cut / kət/ • v. (cut·ting; past and past part. cut) [tr.] 1. make an opening, incision, or wound in (something) with a sharp-edged tool or object: he cut his big toe on a sharp stone [intr.] fig. his scorn cut deeper than knives. 2. remove (something) from something larger by using a sharp implement: I cut his photograph out of the paper. ∎ inf. castrate (an animal, esp. a horse). ∎ (cut something out) make something by cutting: I cut out some squares of paper. ∎ (cut something out) remove, exclude, or stop eating or doing something undesirable: start today by cutting out fatty foods. ∎ (cut something out) separate an animal from the main herd.3. divide into pieces with a knife or other sharp implement: cut the beef into thin slices. ∎ make divisions in (something): land that has been cut up by streams into forested areas. ∎ separate (something) into two; sever. ∎ (cut something down) make something, esp. a tree, fall by cutting it through at the base. ∎ (cut someone down) (of a weapon, bullet, or disease) kill or injure someone.4. make or form (something) by using a sharp tool to remove material: workmen cut a hole in the pipe. ∎ make or design (a garment) in a particular way: [as adj.] (cut) an impeccably cut suit. ∎ make (a path, tunnel, or other route) by excavation, digging, or chopping: cut a road through a rain forest | [intr.] investigators called for a machete to cut through the bush. 5. trim or reduce the length of (something, esp. grass or a person's hair or fingernails) by using a sharp implement.6. reduce the amount or quantity of: buyers will bargain hard to cut the cost of the house they want [intr.] the paper glut cuts into profits. ∎ abridge (a text, movie, or performance) by removing material. ∎ Comput. delete (part of a text or other display) completely or so as to insert a copy of it elsewhere. See also cut and paste. ∎ (in sports) remove (a player) from a team’s roster. ∎ end or interrupt the provision of (something, esp. power or food supplies): we resolved to cut oil supplies to territories controlled by the rebels. ∎ (cut something off) block the usual means of access to a place: the caves were cut off from the outside world. ∎ absent oneself deliberately from (something one should normally attend, esp. school): Robert was cutting class. ∎ switch off (an engine or a light).7. (of a line) cross or intersect (another line). ∎ [intr.] (cut across) pass or traverse, esp. so as to shorten one's route: the following aircraft cut across to join him. ∎ [intr.] (cut across) have an effect regardless of (divisions or boundaries between groups): subcultures that cut across national and political boundaries. ∎ [intr.] (cut along) inf., dated leave or move hurriedly.8. dated ignore or refuse to recognize (someone).9. [intr. , often in imper.] stop filming or recording. ∎ move to another shot in a movie: cut to a dentist's surgery. ∎ [tr.] make (a movie) into a coherent whole by removing parts or placing them in a different order.10. make (a sound recording).11. divide (a pack of playing cards) by lifting a portion from the top, either to reveal or draw a card at random or to place the top portion under the bottom portion.12. Golf slice (the ball).13. adulterate (a drug) or dilute (alcohol) by mixing it with another substance.14. (cut it) inf. come up to expectations; meet requirements.• n. 1. an act of cutting, in particular: ∎ [in sing.] a haircut. ∎ a stroke or blow given by a sharp-edged implement or by a whip or cane: he could skin an animal with a single cut of the knife. ∎ fig. a wounding remark or act. ∎ a reduction in amount or size: she took a 20% pay cut. ∎ (in sports) a removal of a player from a team’s roster. ∎ an act of removing part of a play, movie, or book, esp. to shorten the work or to delete offensive material: the author was willing to make cuts. ∎ an immediate transition from one scene to another in a movie. ∎ Golf the halfway point of a golf tournament where half of the players are eliminated. ∎ Tennis a stroke made with a sharp horizontal or downward action of the racket, imparting spin.2. a result of cutting something, in particular: ∎ a long narrow incision in the skin made by something sharp. ∎ a long narrow opening or incision made in a surface or piece of material. ∎ a piece of meat cut from a carcass. ∎ [in sing.] inf. a share of the profits from something: the directors are demanding their cut. ∎ a recording of a piece of music: a cut from his album. ∎ a version of a movie after editing: the director's cut. ∎ a passage cut or dug out, as a railroad cutting or a new channel made for a river or other waterway. ∎ a woodcut.3. [in sing.] the way or style in which something, esp. a garment or someone's hair, is cut: the elegant cut of his dinner jacket.PHRASES: be cut out for (or to be) inf. have exactly the right qualities for a particular role, task, or job: I'm just not cut out to be a policeman.a cut above inf. noticeably superior to.cut and dried (of a situation) completely settled or decided.cut and thrust Fencing the use of both the edge and the point of one’s sword while fighting. ∎ a spirited and rapid interchange of views: the cut and thrust of political debate. ∎ a situation or sphere of activity regarded as carried out under adversarial conditions.cut corners undertake something in what appears to be the easiest, quickest, or cheapest way, esp. by omitting to do something important or ignoring rules.cut a deal inf. come to an arrangement, esp. in business; make a deal.cut someone down to size inf. deflate someone's exaggerated sense of self-worth.cut something down to size reduce the size or power of something, for example an organization, that is regarded as having become too large.cut a —— figure present oneself or appear in a particular way: David has cut a dashing figure on the international social scene.cut from the same cloth of the same nature; similar.cut in line push into a line of people in order to be served or dealt with before one's turn.cut it finesee fine1 .cut it out [usu. in imper.] inf. used to ask someone to stop doing or saying something that is annoying or offensive: I'm sick of that joke; cut it out, can't you?cut loose act without restraint.cut one's losses abandon an enterprise or course of action that is clearly going to be unprofitable or unsuccessful before one suffers too much loss or harm.cut the mustard inf. come up to expectations; reach the required standard.cut someone/something short interrupt someone or something; bring an abrupt or premature end to something said or done.cut a (or the) rug inf. dance, typically in an energetic or accomplished way.cut one's teeth acquire initial practice or experience of a particular sphere of activity or with a particular organization.cut a tooth (usu.of a baby or child) have a tooth appear through the gum.cut to the chase inf. come to the point.have one's work cut outsee work.make the cut Golf avoid elimination from the last two rounds of a four-round tournament.PHRASAL VERBS: cut in1. interrupt someone while they are speaking: “It's urgent,” Raoul cut in. ∎ dated interrupt a dancing couple to take over from one partner.2. pull in too closely in front of another vehicle after having overtaken it.3. (of a motor or other mechanical device) begin operating, esp. when triggered automatically by an electrical signal.4. cut someone in inf. include someone in a deal and give them a share of the profits.cut into interrupt the course of: Victoria's words cut into her thoughts.cut someone off interrupt someone while they are speaking. ∎ interrupt someone during a telephone call by breaking the connection. ∎ prevent someone from receiving or being provided with something, esp. power or water: consumers cut off for nonpayment. ∎ reject someone as one's heir; disinherit someone. ∎ prevent someone from having access to somewhere or someone; isolate someone from something they previously had connections with: we were cut off from reality. ∎ inf. (of a driver) overtake someone and pull in too closely in front of them.cut out1. (of a motor or engine) suddenly stop operating.2. inf. (of a person) leave quickly, esp. so as to avoid a boring or awkward situation.cut someone out exclude someone: his mother cut him out of her will.cut upinf. behave in a mischievous or unruly manner.ORIGIN: Middle English (probably existing, although not recorded, in Old English); probably of Germanic origin and related to Norwegian kutte and Icelandic kuta ‘cut with a small knife,’ kuti ‘small blunt knife.’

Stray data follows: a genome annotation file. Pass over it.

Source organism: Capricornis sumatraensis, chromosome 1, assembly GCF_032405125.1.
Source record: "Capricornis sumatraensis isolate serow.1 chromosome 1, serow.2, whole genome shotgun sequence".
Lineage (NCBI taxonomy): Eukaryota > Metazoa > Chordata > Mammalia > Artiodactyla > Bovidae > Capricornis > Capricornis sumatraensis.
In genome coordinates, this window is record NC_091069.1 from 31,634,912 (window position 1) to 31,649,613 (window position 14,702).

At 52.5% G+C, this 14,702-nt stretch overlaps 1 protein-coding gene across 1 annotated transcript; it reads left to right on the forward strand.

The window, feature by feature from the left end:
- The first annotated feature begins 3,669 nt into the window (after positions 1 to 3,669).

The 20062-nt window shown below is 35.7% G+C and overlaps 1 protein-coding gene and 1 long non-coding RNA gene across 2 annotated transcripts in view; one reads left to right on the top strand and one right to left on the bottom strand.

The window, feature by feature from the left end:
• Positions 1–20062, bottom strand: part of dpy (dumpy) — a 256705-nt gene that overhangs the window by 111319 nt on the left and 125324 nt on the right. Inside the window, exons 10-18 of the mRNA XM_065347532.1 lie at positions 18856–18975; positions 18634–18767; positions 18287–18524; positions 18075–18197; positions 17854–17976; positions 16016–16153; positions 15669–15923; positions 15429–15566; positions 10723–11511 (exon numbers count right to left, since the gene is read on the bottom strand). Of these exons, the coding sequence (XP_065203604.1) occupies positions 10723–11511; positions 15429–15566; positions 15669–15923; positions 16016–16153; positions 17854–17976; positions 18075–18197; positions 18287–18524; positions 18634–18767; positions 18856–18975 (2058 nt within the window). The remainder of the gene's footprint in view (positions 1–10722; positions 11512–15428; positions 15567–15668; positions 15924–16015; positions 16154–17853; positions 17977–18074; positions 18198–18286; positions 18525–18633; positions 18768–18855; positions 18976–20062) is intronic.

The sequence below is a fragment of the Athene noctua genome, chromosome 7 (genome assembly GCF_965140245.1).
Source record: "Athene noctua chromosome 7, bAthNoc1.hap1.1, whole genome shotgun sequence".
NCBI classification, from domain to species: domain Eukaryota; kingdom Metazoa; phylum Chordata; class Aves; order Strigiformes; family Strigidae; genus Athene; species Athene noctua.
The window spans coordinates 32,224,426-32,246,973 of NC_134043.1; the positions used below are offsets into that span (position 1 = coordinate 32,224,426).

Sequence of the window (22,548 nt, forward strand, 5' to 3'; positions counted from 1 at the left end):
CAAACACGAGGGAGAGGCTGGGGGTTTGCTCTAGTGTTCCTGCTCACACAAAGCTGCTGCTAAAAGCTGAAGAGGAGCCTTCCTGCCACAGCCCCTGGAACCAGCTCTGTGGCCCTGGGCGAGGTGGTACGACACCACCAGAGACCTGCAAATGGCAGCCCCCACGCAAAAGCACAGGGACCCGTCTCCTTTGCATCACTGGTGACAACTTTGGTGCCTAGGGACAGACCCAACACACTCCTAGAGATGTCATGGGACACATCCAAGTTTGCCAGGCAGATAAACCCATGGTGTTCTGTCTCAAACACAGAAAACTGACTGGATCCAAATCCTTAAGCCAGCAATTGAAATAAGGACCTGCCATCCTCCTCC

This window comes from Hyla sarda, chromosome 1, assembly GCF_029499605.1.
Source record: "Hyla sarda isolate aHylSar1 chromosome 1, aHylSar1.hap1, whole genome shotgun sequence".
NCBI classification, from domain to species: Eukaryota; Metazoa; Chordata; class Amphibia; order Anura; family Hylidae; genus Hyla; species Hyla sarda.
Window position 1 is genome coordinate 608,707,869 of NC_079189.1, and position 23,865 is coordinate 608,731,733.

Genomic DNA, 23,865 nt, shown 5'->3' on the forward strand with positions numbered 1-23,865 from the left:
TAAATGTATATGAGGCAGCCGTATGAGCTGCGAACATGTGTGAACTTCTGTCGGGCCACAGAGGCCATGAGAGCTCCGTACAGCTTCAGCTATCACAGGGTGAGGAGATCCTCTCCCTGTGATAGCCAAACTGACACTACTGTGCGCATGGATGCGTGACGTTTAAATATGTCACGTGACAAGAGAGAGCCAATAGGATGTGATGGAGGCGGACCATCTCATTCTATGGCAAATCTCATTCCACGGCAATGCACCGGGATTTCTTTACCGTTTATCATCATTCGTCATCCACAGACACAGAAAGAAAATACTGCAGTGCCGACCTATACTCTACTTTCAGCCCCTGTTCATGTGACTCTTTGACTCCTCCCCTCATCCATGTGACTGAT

1. To mark a piece of text or graphical information in some way, read it into a temporary storage location, and delete it from the original document. The information may then be inserted into a new location. This has the effect of moving the information from one location to another and is often called a move, or cut and paste by analogy with scissors and glue techniques. See clipboard. Compare copy.
2. A mechanism used in Prolog to limit backtracking. Roughly speaking, the effect of a cut is to fix certain decisions that have already been made, thus preventing the system from undoing those decisions in order to perform a further search for solutions to its goals. This is a way of avoiding costly search known in advance to be fruitless, or of excluding alternative solutions that are not wanted. However, writing cuts in a program makes its behavior dependent on the system's search sequence. Such dependency prevents the program from being a pure statement of logical relationships and thus goes against the spirit of logic programming.
the cut of someone's jib the appearance or look of someone. Originally a nautical expression suggested by the prominence and characteristic form of the jib (a triangular sail set forward of the foremast) as the identifying characteristic of a ship. Used in this metaphorical sense since the early 19th century.
cut the mustard chiefly in North America, succeed; come up to expectations, meet requirements; mustard means the real thing, the genuine article.
cut to the chase come to the point (North American usage). Cut here is in the sense ‘move to another part of the film’, expressing the notion of ignoring any preliminaries and coming immediately to the most important part.
cut your coat according to your cloth actions taken should suit one's circumstances or resources; saying recorded from the mid 16th century.
don't cut off your nose to spite your face warning against spiteful revenge which is likely to result in your own hurt or loss. Recorded in English from the mid 16th century, but a related medieval Latin saying has, ‘he who cuts off his nose takes poor revenge for a shame inflicted on him,’ and a French saying of the mid 14th century runs, ‘the man who cuts off his nose spites his face.’
Cut ★★ 2000 (R)
In this instance the title can be taken literally since a killer is knocking off those involved in a low-budget horror film. It seems that a group of film students want to finish a film that was shut down 15 years earlier after it's female director (Minogue) was murdered on the set. The students manage to get Vanessa (Ringwald), the star of the original, to reprise her role but is the film cursed or is someone giving their efforts a critical thumbs down? 82m/C VHS, DVD . AU Molly Ringwald, Jessica Napier, Simon Bossell, Sarah Kants, Stephen Curry, Geoff Revell, Frank Roberts, Sam Lewis; Cameos: Kylie Minogue; D: Kim-ble Rendall; W: Dave Warner; C: David Foreman; M: Guy Gross. VIDEO
Hence cut sb. XVI.